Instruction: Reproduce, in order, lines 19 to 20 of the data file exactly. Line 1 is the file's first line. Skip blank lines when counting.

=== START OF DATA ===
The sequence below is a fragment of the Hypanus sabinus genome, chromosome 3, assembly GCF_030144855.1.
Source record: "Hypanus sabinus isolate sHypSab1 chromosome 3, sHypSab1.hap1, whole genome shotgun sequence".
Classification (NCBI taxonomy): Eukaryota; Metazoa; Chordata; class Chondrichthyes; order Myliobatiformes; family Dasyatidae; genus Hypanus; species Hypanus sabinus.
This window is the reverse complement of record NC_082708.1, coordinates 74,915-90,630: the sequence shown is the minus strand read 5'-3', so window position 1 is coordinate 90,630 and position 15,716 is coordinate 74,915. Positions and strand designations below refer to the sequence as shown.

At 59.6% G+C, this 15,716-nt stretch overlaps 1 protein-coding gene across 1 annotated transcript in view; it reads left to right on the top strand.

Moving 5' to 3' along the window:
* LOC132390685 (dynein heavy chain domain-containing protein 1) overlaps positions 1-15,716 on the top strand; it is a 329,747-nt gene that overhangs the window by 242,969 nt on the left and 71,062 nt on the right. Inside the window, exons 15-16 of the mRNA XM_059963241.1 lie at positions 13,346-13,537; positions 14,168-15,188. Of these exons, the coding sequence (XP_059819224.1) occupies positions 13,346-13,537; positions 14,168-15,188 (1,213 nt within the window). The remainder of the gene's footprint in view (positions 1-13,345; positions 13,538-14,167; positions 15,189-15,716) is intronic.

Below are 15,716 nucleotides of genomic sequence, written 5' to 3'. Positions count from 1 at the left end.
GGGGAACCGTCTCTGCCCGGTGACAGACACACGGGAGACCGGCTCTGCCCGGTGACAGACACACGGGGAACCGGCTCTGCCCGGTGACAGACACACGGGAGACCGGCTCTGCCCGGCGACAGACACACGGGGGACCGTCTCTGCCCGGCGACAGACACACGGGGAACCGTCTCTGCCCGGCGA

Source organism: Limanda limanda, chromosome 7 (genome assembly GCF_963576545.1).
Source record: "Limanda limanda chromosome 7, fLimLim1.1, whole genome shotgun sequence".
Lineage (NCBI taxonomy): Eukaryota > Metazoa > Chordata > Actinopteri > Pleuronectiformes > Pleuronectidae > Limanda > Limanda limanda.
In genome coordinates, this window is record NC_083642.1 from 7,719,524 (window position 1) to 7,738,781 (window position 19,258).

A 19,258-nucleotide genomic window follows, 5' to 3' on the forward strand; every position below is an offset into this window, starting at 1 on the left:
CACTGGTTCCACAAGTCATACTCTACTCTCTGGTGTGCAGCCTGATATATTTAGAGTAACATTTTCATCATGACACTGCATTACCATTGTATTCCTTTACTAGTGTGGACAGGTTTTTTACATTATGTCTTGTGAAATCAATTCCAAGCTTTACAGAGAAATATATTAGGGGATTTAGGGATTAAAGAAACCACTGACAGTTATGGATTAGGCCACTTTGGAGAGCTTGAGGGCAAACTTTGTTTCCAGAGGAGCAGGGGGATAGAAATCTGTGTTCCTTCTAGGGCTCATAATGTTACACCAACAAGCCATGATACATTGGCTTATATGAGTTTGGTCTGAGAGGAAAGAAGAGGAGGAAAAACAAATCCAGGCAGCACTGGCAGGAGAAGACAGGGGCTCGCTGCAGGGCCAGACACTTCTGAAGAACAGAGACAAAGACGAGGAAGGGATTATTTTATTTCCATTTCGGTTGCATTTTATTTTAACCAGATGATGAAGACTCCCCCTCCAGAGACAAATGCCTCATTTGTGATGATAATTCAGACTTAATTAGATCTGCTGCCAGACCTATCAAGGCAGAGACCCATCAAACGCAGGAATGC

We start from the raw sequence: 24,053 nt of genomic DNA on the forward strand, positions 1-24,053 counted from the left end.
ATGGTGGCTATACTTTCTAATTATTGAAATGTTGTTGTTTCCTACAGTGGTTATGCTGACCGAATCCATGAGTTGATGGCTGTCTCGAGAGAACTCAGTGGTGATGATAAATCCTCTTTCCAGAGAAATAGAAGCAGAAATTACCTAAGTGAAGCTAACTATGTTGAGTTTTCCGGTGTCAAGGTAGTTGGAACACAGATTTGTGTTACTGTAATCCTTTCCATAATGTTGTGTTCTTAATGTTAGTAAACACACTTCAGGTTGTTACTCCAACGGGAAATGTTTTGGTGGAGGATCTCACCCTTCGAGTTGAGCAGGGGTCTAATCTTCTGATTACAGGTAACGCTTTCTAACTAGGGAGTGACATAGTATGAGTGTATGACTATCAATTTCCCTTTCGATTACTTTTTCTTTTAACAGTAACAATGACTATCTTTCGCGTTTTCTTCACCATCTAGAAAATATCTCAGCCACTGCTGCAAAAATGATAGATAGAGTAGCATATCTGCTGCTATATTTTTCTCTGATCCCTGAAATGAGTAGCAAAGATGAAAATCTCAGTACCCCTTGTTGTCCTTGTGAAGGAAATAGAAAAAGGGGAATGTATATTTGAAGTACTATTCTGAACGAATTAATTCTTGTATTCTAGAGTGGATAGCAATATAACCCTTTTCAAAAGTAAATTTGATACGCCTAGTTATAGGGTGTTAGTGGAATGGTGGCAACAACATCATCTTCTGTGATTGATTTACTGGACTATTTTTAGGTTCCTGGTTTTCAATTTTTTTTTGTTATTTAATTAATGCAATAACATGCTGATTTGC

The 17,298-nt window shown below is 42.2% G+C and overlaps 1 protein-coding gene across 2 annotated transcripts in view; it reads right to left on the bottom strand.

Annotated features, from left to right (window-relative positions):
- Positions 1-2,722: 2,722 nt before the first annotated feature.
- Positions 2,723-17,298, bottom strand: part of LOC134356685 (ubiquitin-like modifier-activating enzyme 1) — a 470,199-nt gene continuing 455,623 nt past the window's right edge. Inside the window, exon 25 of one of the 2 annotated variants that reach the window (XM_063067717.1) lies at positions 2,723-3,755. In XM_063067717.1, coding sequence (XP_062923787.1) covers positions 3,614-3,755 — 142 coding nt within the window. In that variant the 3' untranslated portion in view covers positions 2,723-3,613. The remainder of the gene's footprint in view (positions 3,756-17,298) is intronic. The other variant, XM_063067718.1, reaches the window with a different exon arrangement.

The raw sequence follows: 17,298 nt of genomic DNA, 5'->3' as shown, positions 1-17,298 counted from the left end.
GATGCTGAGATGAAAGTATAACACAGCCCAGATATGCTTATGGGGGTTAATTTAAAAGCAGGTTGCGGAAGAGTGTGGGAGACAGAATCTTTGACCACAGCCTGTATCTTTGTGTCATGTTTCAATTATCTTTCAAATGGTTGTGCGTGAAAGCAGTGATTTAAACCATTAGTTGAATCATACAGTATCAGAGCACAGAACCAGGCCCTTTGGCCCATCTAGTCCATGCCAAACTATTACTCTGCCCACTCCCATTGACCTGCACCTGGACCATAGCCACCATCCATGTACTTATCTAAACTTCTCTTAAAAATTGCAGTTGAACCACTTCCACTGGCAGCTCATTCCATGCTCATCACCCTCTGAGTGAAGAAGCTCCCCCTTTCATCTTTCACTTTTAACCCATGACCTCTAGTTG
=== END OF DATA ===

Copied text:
Annotated features, from left to right (window-relative positions):
- Positions 1-2,722: 2,722 nt before the first annotated feature.